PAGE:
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WELCOME! I’m delighted you’ve arrived at my website to greet my new novel “Conscience Point.” The book – my fifth — was a long time coming – partly because I also teach, write film features, and hang with my wonderful family; but also because this story of a woman’s journey found its shape according to its own inscrutable calendar.
“Conscience Point” sprang from many sources, one a visit to 19th century writer George Sand’s manor house in deep France, where I’d traveled on assignment. Sitting on Sand’s evening terrace sipping a Kir; wandering the country roads after dinner — with a stop at Sand’s moonlit graveyard — I knew I had to set a scene in this spot.
Some of the hauntedness of that place rubbed off on “Conscience Point.” It’s about a mysterious love with two faces; and about nostalgia for the sort of youthful passion that’s seldom equaled in later life. A genre-bending novel (as we say in film-speak), it mixes heartbreak and Gothic atmospherics with a biting satire of East Coast high fliers. Since my heroine is a concert pianist, it’s a novel filled with music and inspired by music — in particular, Chopin’s “Harp Etude.” I designed “Conscience Point” to keep your fingers turning pages. And I hope you’ll also feel buoyed by a story about soldiering on when your old world collapses, finding renewal beyond revenge, and reinventing your life.
By Erica Abeel
This genre-bending novel mixes shocking heartbreak, Gothic atmospherics, and an exquisite satire of New York’s high-stakes players in a story that promises something for everyone.
A talented and successful woman entranced with a mega-wealthy family. A shocking betrayal that exposes the myriad pasts of characters “rotten with secrets”. A good healthy dose of mother-daughter drama. And the realization of a dream…reclaimed later in life.
Publication date. October 14, 2008
“Erica Abeel’s Conscience Point is very sharp indeed…funny and sexy and smart… you’ll fly through it.” — Alan Furst, author of The Spies of Warsaw: A Novel
“Abeel’s fifth novel is an engaging read with plot twists and complex characters….Echoing Evelyn Waugh’s Brideshead Revisited…this is ultimately a story about retaking the road not taken and reclaiming one’s purpose in life. – Library Journal
“An elegantly written, sharply observed saga, swirling with dark secrets and strong personalities. Conscience Point is a wholly satisfying read–enticing, suspenseful and difficult to put down.”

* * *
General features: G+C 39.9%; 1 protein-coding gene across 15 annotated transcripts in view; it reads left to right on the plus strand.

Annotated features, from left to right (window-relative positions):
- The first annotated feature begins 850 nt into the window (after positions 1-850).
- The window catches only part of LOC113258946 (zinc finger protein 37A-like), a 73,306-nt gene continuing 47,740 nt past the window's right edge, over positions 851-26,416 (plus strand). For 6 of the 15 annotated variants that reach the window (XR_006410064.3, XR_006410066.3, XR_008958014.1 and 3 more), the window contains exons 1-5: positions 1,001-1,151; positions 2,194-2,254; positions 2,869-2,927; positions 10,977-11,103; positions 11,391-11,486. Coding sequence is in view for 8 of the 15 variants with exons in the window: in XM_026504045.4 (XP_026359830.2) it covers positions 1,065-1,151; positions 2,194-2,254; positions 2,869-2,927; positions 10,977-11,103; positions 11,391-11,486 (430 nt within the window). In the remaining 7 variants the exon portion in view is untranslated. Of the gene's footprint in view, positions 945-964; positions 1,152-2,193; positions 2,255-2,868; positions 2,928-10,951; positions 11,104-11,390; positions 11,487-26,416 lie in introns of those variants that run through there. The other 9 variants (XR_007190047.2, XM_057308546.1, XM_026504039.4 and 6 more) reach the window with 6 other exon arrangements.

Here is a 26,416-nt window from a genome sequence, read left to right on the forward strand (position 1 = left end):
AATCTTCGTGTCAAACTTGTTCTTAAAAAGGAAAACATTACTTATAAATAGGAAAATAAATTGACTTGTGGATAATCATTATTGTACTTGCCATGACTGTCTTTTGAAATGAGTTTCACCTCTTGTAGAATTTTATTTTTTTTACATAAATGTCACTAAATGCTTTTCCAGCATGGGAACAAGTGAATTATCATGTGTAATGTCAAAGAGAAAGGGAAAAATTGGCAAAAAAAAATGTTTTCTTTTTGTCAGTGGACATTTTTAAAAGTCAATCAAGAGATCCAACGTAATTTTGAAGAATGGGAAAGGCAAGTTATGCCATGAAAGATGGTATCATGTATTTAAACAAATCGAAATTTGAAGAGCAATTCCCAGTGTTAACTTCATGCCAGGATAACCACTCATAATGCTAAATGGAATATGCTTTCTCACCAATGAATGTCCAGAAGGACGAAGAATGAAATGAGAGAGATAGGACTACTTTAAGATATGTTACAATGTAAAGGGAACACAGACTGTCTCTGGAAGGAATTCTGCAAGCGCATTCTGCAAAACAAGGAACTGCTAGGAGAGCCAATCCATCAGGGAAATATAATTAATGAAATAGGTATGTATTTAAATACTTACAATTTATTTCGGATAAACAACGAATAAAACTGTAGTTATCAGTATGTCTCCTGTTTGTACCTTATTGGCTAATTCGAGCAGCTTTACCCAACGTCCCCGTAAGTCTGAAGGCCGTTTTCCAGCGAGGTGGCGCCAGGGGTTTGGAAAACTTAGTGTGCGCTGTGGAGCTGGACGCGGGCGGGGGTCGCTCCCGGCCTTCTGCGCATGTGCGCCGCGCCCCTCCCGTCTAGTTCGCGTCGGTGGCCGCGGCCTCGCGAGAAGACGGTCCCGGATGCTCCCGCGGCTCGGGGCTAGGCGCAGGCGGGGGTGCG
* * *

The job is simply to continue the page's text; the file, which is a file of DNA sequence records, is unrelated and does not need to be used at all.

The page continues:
— John Berendt, author of The City of Falling Angels and Midnight in the Garden of Good and Evil
“I had a very good time reading Conscience Point, savoring both the elegant prose and the page-turning story.”
— Hilma Wolitzer, author of Summer Reading: A Novel and Hearts: A Novel
“Conscience Point is a rare novel, gracefully written, deftly unfolding its chilly secrets, exploding with witty little gems on almost every page. It’s a gripping story that could have happened in real life.” –Marion Meade
CONSCIENCE POINT – REVIEWS
“Conscience Point’ reaches out and touches so many genres that whether you’re looking for Gothic, suspense, mystery, romance or a literary novel, you’ve come to the right place.”
This is my first time reading anything by Erica Abeel and the fact that I have already placed an order for her first book should clue you in a little bit on how much I enjoyed this deceptively short modern gothic novel.
When we first meet Madeleine Shaye her life has already fallen apart, and she is contemplating the hows and whys of this as she sits and attempts to write a memoir, which slips from first person into third when she discovers her story is too painful to tell from up close. She finds that for most of her story, she needs to have some distance.
Though she can never truly pinpoint when it all starts to go wrong, she gets a big wake-up call while she is vacationing with her boyfriend, wealthy socialite and book publisher, Nick Ashcroft. When he tells her that he not only regrets not having a child, but that he would like to have a child- even though she already has a college aged daughter, and their plans have never included children, Madeline is rocked to her core. She wonders what is really driving this sudden announcement. At home she finds that her adopted daughter, Laila, darkly hints at wanting to run off and move to Guatemala and she struggles to stay relevant in her dual career as a pianist a high brow music tv correspondent. It’s hard to hold everything together when it decides to fall apart all at once.
Conscience Point is an ambitious novel in a lot of ways. The language is rich and dense while being haunting and beautiful. It has its own particular cadences and rhythms. I have to admit that I struggled with this the beginning. In addition, it is very, very smart. The barbs and the social commentary buzz along underneath each sentence and with each exchange between the characters. If at any point I was tempted to put this down, it was in the beginning where I was a bit overwhelmed by the language and all that was going on. Abeel chooses to move back and forth through the past and present, letting the story unfold in smart little pieces. Once I was able to get my bearing, I was hooked. There were so many surprise and turns of plot as the story winds it way through to its conclusion, which truly kept me guessing.
Just one of the places where Abeel excels is in characterization, and not just with the people, but with places- like the gothic old house and estate of Conscience Point, its inhabitants, but also different subjects. Madeline Shaye’s life is deeply submerged in music and that aspect is richly explored in the novel through beautiful descriptions of classical music, the lives of George Sand, her lover Chopin and Madeline’s intense relationship with her old friend and fellow musician Anton. I love the way I really got to the characters in all their good points, flaws and complexities.